Meet the African American philanthropist promoting Jewish values

Each day the divisions in America deepen, and each day more Americans representing a rational Center raise their arms in the air, giving up any hope of American healing in their lifetime.

In truth, there is only one thing that can restore America, and that is values.

Religion can continue to divide us. Politics will tear us apart. Culture wars will tear us apart. But we all agree, essentially, on the most important values ​​in life. Why?

John F. Kennedy said it best in the last months of his life, in June 1963: “We all value the future of our children.”

We all want to raise our children with good values. And there is essential agreement on what those values ​​are. From kindness to generosity, to family and community, we all agree, both left and right, on what values ​​are essential to bequeath to our children.

Which begs the question, why do we rarely talk about values?

FOUNDING PRIME MINISTER David Ben-Gurion in conversation with United States President John F. Kennedy, 1961 (credit: Wikimedia Commons)

THIS NEXT January 20th we intend to change that. That day at Carnegie Hall at our annual gala, The World Values ​​Network will launch Values ​​University, an attempt to reach a global audience with a discussion of core values.

Values ​​University consists of short and long videos from world leaders and influencers discussing the values ​​that have most animated their lives and inspired their careers. Beautifully produced, they resonate with an audience seeking to draw meaning into their lives from a digital universe.

There’s Bret Stephens, the Pulitzer Prize-winning columnist for The New York Times discussing the value of independent thinking. And think how important that is in a world of preconfigured partisanship and groupthink.

There is the mayor of Los Angeles, Eric Garcetti, defending the value of belonging to a community, to a family, to a town.

There is Dr. Mehmet Oz, the most famous doctor in the world, who emphasizes the value of perseverance.

There is the African American journalist Peter Noel fighting for the value of social justice.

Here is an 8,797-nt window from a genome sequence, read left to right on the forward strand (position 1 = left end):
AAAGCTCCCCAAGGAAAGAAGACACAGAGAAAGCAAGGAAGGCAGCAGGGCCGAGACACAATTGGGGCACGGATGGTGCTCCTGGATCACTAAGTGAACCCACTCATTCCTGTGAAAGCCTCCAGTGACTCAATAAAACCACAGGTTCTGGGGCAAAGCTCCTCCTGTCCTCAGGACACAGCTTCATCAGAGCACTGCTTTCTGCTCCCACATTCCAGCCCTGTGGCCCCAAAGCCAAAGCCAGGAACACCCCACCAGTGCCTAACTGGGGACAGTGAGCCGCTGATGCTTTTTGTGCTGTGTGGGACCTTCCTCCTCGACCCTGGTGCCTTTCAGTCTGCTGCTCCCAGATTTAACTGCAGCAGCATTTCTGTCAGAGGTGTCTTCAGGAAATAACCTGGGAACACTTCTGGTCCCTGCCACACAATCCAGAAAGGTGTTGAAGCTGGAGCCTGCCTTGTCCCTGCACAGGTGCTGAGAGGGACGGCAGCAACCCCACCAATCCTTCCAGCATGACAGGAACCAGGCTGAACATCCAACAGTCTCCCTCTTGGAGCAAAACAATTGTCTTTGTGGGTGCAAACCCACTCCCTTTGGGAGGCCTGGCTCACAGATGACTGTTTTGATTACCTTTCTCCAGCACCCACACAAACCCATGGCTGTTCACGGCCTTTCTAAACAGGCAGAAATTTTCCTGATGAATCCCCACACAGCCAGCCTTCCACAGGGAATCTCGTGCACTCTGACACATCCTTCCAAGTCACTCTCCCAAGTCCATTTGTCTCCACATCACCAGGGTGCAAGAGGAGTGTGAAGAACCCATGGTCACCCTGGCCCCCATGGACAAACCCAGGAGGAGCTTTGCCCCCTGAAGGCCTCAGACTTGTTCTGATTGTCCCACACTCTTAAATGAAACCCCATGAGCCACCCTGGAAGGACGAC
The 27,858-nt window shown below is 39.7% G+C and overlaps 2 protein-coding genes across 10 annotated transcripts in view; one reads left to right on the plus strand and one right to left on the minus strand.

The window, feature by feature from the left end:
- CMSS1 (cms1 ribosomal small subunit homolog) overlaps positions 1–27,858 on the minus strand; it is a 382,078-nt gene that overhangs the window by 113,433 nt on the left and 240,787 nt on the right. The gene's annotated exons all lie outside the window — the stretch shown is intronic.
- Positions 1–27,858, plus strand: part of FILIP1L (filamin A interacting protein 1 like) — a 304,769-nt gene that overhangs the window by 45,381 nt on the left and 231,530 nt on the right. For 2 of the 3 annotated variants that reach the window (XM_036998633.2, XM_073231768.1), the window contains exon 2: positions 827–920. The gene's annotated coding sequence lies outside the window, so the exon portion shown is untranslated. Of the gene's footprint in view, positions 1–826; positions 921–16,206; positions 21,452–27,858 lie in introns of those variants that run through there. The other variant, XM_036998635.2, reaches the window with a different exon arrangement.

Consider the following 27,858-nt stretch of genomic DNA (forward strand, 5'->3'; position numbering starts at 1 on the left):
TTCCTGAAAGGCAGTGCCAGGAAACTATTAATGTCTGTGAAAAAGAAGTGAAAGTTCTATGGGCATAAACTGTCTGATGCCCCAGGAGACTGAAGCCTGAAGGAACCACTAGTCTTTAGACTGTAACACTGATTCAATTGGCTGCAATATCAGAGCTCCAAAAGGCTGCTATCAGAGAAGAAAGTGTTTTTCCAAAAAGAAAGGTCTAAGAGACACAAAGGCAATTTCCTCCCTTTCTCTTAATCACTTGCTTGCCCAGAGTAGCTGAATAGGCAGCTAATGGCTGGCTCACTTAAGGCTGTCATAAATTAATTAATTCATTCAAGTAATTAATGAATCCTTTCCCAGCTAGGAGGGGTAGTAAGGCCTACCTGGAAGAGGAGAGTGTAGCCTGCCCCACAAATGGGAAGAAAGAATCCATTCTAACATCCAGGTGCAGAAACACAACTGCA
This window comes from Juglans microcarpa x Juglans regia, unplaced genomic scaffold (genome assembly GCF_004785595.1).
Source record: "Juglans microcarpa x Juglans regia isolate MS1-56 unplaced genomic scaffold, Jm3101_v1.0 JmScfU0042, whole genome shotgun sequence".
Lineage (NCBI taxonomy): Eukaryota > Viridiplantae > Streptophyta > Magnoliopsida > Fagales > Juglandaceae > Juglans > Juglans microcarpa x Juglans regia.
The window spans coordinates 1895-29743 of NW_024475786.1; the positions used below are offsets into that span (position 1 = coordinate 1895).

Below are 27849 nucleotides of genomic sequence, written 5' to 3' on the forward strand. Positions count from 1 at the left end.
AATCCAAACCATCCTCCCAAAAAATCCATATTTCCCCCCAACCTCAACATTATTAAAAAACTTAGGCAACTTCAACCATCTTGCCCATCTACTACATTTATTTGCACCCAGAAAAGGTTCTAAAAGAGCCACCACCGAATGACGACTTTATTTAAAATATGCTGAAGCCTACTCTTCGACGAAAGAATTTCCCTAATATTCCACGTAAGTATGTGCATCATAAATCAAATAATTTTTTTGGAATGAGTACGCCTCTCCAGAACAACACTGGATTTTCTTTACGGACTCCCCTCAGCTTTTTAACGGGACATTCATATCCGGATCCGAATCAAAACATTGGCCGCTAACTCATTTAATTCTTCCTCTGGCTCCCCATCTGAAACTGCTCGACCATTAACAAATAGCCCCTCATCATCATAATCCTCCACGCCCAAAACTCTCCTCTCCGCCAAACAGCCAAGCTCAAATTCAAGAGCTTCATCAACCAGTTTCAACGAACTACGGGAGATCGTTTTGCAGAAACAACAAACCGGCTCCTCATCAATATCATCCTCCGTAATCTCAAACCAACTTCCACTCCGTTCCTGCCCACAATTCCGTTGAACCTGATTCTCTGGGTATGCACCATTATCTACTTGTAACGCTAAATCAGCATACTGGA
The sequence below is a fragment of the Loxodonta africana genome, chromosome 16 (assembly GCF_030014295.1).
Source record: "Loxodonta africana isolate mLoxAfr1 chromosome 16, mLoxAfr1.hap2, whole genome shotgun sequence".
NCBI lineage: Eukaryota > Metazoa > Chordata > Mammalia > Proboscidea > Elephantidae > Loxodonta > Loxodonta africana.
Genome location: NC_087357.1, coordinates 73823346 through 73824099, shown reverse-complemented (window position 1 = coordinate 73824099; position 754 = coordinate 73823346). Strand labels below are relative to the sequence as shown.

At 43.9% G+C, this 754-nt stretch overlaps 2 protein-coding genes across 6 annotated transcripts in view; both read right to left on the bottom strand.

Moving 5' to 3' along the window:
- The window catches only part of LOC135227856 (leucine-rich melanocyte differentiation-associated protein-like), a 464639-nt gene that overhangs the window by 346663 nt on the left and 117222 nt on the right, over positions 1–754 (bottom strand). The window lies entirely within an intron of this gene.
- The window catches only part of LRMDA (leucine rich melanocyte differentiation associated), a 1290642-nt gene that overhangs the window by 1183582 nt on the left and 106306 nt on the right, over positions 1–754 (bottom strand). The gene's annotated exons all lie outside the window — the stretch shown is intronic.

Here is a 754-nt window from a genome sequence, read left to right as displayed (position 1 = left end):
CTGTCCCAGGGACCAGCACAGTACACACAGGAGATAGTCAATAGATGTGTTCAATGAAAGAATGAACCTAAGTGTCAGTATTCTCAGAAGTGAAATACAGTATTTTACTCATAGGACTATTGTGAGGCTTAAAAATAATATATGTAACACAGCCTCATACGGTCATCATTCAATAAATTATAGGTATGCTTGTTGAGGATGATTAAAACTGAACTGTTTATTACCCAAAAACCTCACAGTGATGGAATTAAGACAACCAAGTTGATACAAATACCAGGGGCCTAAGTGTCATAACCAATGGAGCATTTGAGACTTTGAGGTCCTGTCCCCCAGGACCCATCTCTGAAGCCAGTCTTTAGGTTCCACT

And there’s Sir Clive Gillinson, Carnegie Hall’s chief executive and creative officer, discussing the value of service.

Noteworthy is a conversation between Professor Noah Feldman, the renowned Harvard law professor, and Robert Smith, chairman of the Carnegie Hall board and the world’s leading African-American philanthropist.

As the most successful black businessman in American history, Robert has devoted himself to education with particular vigor. It was Robert who electrified the world in 2019 when, in the middle of his graduation speech at Morehouse College, he pledged to pay off the total loan debt of the nearly 400 students in the class, totaling about $ 34 million. Morehouse President David Thomas called it a “gift of liberation” for students.

And it was Robert who partnered with me to create Values ​​University, pledging to fund the initiative that would promote universal values ​​for the benefit of all humanity. He agreed with me that the shortage of values ​​in the United States is causing the death of civility in our nation. What was needed was a rebirth of values.

Robert is a good example of how values ​​inspire both a career and philanthropy. A deeply committed family man, he and I share a commitment to biblical values ​​and religious truths.

I have been struck by the spiritual nature of our conversations amid him running what is arguably the most successful technology private equity fund in the world.

And as an Orthodox Jew who is deeply committed to the well-being of his people, I have been inspired to witness how much the well-being of the African-American community means to Robert, especially in the realm of education, to which he is dedicating himself. hundreds of millions of dollars.